Minnesota or Indiana? II
So if so-called business friendly policies, as we explored in my last post, is not the path to more and better jobs, what is? Lets explore how the Minnesota and Indiana economies have been changing over the past two decades to try to find the answer.
As we saw in the last post the main difference between their economies is in private sector employment earnings (wages and benefits) per capita. Minnesota’s per capita income is nearly $9,000 higher than Indiana’s. $7,000 of that difference comes from higher private sector employment earnings per capita. Of course, private sector employment earnings are also what every state wants more of. Its the chief way you get to more and better jobs.
So what explains Minnesota being 6th in the nation in private sector employment earnings per capita and Indiana 31st? Basically industry mix. Minnesota is over concentrated compared to the nation in the faster growing, higher wage knowledge-based industries and Indiana is under concentrated in those industries. Almost end of story!
More than $4,000 of Minnesota’s $7,000 private sector employment earning per capita advantage over Indiana has come from growth since 1990. The period in which globalization and technology have fundamentally reshaped the American economy. To one that is far more concentrated in services, particularly knowledge-based services. As you can see in the table at the end of this post the growth in real private sector employment earnings per capita is being driven by what is labelled as high and middle education attainment services. That category accounts for more than all of the growth from 1990 – 2011 nationally, 91% of Minnesota’s growth and 93% of Indiana’s.
The goods producing sectors of the economy –– natural resources and mining, manufacturing and construction –– has seen declining real growth in private sector employment earnings. Manufacturing is the only industry nationally which experienced declines during both the 1990 – 2001 boom and the anemic growth of 2001 – 2011. The lower level of real manufacturing employment earnings decline helped Minnesota’s relative performance, but are not a major factor in its out performance.
The low education services are retail, hospitality and temporary services. These low wage industries saw gains in employment earnings from 1990 -2011. But the prime driver of real private sector employment earnings per capita growth are the parts of the service sector which we have identified in our annual reports as the core of knowledge-based economy –– private health care and social services; private education; finance and insurance; professional and business services; management of companies; and information. They account for $5,512 of Minnesota’s gains, $2,907 of Indiana’s and $3,585 of the nation’s.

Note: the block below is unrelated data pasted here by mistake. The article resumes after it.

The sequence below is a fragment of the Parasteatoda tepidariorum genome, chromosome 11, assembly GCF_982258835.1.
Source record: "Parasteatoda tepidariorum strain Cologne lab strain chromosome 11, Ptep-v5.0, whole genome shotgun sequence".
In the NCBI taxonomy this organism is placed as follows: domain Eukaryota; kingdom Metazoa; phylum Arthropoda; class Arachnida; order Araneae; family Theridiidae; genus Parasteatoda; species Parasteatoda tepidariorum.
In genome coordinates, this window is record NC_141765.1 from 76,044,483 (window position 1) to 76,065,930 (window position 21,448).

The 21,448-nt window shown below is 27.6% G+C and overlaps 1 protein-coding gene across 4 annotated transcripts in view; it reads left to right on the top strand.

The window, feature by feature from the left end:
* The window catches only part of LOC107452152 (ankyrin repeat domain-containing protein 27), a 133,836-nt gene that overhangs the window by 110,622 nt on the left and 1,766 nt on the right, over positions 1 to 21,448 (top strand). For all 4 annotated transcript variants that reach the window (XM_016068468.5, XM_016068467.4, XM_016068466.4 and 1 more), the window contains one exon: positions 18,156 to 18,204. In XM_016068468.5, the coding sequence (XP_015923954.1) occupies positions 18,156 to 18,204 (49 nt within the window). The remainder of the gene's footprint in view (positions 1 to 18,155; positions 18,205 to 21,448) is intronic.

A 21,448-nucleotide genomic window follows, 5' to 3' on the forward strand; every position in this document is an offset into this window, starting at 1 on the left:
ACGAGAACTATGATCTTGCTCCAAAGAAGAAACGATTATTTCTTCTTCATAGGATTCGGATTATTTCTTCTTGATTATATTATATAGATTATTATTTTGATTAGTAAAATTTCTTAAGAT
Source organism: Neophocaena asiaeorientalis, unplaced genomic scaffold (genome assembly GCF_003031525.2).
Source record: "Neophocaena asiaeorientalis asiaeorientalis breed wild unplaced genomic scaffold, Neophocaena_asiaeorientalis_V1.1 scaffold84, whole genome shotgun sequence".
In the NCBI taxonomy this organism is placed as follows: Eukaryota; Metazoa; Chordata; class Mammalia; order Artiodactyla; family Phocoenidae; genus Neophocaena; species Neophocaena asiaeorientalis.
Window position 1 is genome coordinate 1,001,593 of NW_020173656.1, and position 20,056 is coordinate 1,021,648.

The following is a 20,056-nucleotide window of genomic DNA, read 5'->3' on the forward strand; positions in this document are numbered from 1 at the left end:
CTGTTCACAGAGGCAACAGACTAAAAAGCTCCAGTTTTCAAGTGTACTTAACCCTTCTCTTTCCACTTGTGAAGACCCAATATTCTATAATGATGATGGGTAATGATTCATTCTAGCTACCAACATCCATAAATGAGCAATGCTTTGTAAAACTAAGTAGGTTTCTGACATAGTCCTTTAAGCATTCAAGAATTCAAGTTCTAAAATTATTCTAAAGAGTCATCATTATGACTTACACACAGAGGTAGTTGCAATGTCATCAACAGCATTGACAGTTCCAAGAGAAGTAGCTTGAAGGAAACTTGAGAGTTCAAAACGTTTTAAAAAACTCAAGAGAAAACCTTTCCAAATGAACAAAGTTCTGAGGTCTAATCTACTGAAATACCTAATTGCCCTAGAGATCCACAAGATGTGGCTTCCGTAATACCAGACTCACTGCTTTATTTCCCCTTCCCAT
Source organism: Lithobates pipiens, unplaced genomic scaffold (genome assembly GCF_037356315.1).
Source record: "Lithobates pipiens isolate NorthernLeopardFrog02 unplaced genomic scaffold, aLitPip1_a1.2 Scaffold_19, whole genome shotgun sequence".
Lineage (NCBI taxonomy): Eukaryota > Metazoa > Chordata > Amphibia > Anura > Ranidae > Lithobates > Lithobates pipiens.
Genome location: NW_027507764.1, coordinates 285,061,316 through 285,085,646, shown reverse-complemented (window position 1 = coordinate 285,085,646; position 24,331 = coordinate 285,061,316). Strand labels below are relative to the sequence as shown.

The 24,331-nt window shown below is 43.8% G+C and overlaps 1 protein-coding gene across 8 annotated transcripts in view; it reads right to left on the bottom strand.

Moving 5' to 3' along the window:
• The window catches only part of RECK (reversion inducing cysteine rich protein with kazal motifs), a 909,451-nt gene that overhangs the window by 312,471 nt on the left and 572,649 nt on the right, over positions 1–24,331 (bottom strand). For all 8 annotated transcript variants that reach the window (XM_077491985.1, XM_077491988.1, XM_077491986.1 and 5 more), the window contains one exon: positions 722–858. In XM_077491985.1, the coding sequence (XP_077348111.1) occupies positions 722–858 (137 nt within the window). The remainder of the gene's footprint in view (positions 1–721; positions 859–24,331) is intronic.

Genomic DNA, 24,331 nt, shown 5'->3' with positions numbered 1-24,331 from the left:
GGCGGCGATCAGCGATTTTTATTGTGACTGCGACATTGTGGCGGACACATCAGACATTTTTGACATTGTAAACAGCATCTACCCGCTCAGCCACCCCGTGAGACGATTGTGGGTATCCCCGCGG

The remainder of the high and middle education attainment industries –– real estate; wholesale trade; utilities; arts and museums; and membership organizations –– add $1,207 to Minnesota’s real private sector employment earnings per capita growth compared to a small decline in Indiana and a gain of $945 nationally.
Whether we are willing to accept it or not –– in Michigan’s case it appears still not –– globalization and technology are reshaping the American economy to be largely service based. Manufacturing as a source of employment earnings will no longer support a mass middle class. And, with the exception of a few states, natural resources and mining are a very small component of state’s economies. The states and regions that do best will be those that are over concentrated in knowledge-based service industries. Far broader than just high tech. That is the path Minnesota has travelled to higher prosperity and Indiana hasn’t.
Unfortunately Michigan also is on the Indiana path. Its the path to fewer jobs and lower income, not to more and better jobs.
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